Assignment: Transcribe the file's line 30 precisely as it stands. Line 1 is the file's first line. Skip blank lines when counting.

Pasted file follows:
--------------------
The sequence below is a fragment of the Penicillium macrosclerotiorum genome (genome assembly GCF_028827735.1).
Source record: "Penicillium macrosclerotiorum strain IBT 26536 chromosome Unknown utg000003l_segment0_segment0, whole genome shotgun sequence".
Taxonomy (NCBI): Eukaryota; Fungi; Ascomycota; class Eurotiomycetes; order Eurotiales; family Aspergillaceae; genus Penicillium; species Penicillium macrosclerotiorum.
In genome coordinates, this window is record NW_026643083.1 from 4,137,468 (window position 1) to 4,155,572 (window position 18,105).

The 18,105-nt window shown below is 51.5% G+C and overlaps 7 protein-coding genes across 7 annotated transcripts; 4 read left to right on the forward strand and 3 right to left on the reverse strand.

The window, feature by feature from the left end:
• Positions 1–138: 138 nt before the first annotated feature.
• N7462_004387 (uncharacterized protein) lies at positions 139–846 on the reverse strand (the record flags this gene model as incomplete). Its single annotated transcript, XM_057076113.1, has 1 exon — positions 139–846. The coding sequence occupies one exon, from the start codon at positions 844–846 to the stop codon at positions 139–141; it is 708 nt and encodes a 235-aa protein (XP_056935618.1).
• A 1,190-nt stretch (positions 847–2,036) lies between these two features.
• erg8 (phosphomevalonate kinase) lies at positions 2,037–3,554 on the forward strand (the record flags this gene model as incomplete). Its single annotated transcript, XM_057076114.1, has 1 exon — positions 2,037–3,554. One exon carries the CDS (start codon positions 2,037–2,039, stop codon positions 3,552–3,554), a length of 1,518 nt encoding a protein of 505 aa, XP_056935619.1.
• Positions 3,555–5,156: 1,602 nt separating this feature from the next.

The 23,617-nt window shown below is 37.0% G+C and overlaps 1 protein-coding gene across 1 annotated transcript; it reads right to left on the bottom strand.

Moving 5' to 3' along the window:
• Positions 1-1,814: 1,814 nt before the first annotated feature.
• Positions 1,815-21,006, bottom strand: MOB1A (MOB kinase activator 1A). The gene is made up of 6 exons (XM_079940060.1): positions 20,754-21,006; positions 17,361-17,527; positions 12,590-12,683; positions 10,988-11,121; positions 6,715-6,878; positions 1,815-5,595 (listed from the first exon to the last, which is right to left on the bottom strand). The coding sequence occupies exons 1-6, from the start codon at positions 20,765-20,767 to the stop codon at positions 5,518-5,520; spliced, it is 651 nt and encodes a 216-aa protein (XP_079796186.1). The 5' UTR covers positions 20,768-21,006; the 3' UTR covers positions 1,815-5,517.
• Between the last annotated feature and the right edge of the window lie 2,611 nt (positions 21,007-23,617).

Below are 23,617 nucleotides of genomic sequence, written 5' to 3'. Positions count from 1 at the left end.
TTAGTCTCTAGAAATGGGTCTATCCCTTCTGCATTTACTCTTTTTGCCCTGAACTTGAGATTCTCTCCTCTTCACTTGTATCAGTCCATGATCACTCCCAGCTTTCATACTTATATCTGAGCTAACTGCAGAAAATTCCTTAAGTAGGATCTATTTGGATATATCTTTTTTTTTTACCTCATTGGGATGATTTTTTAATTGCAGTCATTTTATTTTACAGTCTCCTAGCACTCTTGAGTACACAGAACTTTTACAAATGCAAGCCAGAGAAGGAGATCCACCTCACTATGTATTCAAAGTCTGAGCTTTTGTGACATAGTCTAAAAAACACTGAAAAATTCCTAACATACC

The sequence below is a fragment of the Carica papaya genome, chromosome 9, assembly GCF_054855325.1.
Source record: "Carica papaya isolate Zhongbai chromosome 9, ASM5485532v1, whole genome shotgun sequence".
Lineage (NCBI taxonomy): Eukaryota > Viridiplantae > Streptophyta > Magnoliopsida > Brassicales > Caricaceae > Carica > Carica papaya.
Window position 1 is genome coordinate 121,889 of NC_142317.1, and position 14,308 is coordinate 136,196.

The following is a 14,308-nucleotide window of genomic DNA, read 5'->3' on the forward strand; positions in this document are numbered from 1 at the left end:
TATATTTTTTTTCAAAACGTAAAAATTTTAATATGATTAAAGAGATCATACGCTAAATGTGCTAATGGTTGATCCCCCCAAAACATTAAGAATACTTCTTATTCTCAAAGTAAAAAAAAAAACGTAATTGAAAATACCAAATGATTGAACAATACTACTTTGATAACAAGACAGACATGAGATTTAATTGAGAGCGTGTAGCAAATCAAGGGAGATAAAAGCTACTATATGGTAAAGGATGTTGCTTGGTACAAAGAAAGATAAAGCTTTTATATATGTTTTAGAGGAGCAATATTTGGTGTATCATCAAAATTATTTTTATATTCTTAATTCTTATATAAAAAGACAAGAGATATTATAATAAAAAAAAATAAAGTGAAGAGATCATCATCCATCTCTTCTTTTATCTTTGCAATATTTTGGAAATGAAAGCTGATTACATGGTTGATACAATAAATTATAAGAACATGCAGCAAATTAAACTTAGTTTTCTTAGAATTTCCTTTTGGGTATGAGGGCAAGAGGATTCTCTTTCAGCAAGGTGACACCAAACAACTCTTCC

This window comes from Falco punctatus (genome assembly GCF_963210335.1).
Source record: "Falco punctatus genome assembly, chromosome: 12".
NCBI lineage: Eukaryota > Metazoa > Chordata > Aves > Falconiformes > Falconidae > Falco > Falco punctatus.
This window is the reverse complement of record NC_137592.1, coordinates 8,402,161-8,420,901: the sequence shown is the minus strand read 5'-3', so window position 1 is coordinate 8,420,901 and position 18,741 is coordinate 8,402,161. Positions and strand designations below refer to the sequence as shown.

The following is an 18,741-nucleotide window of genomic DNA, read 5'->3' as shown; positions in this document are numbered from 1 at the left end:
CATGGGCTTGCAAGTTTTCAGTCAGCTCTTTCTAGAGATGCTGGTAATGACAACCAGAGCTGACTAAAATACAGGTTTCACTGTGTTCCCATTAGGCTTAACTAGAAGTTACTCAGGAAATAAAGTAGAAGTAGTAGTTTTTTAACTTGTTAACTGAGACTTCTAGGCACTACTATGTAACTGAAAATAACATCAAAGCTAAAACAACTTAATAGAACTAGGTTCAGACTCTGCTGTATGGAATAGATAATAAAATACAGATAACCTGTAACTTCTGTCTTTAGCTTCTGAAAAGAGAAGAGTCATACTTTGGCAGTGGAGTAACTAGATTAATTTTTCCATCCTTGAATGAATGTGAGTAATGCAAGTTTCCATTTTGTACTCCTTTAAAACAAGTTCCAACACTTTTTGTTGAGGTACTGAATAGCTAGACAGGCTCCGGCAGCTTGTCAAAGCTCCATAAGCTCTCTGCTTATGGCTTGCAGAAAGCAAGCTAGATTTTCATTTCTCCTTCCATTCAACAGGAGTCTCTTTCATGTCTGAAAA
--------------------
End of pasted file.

CATGGGCTTGCAAGTTTTCAGTCAGCTCTTTCTAGAGATGCTGGTAATGACAACCAGAGCTGACTAAAATACAGGTTTCACTGTGTTCCCATTAGGCTTAACTAGAAGTTACTCAGGAAATAAAGTAGAAGTAGTAGTTTTTTAACTTGTTAACTGAGACTTCTAGGCACTACTATGTAACTGAAAATAACATCAAAGCTAAAACAACTTAATAGAACTAGGTTCAGACTCTGCTGTATGGAATAGATAATAAAATACAGATAACCTGTAACTTCTGTCTTTAGCTTCTGAAAAGAGAAGAGTCATACTTTGGCAGTGGAGTAACTAGATTAATTTTTCCATCCTTGAATGAATGTGAGTAATGCAAGTTTCCATTTTGTACTCCTTTAAAACAAGTTCCAACACTTTTTGTTGAGGTACTGAATAGCTAGACAGGCTCCGGCAGCTTGTCAAAGCTCCATAAGCTCTCTGCTTATGGCTTGCAGAAAGCAAGCTAGATTTTCATTTCTCCTTCCATTCAACAGGAGTCTCTTTCATGTCTGAAAA